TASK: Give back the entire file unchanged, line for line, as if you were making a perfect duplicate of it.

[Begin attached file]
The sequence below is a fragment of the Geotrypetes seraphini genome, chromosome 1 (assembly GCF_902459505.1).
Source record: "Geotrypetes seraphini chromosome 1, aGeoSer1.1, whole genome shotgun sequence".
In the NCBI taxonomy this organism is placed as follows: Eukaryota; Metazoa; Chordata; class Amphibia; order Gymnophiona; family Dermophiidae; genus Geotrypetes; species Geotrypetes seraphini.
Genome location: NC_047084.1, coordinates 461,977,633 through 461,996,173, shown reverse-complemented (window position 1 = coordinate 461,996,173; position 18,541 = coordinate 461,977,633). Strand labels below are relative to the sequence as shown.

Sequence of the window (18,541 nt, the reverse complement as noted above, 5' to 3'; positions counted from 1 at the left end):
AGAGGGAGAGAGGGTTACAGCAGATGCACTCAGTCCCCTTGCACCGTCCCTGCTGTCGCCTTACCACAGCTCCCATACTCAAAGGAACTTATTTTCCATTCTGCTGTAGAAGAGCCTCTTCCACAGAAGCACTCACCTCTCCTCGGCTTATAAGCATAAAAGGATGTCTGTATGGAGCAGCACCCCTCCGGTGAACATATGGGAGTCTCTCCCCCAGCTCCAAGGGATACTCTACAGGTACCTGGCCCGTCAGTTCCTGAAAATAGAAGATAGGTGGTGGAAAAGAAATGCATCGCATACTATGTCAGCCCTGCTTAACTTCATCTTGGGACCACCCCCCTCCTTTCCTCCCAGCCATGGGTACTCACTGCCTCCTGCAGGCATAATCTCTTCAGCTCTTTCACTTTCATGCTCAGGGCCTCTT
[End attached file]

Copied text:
The sequence below is a fragment of the Geotrypetes seraphini genome, chromosome 1 (assembly GCF_902459505.1).
Source record: "Geotrypetes seraphini chromosome 1, aGeoSer1.1, whole genome shotgun sequence".
In the NCBI taxonomy this organism is placed as follows: Eukaryota; Metazoa; Chordata; class Amphibia; order Gymnophiona; family Dermophiidae; genus Geotrypetes; species Geotrypetes seraphini.
Genome location: NC_047084.1, coordinates 461,977,633 through 461,996,173, shown reverse-complemented (window position 1 = coordinate 461,996,173; position 18,541 = coordinate 461,977,633). Strand labels below are relative to the sequence as shown.

Sequence of the window (18,541 nt, the reverse complement as noted above, 5' to 3'; positions counted from 1 at the left end):
AGAGGGAGAGAGGGTTACAGCAGATGCACTCAGTCCCCTTGCACCGTCCCTGCTGTCGCCTTACCACAGCTCCCATACTCAAAGGAACTTATTTTCCATTCTGCTGTAGAAGAGCCTCTTCCACAGAAGCACTCACCTCTCCTCGGCTTATAAGCATAAAAGGATGTCTGTATGGAGCAGCACCCCTCCGGTGAACATATGGGAGTCTCTCCCCCAGCTCCAAGGGATACTCTACAGGTACCTGGCCCGTCAGTTCCTGAAAATAGAAGATAGGTGGTGGAAAAGAAATGCATCGCATACTATGTCAGCCCTGCTTAACTTCATCTTGGGACCACCCCCCTCCTTTCCTCCCAGCCATGGGTACTCACTGCCTCCTGCAGGCATAATCTCTTCAGCTCTTTCACTTTCATGCTCAGGGCCTCTT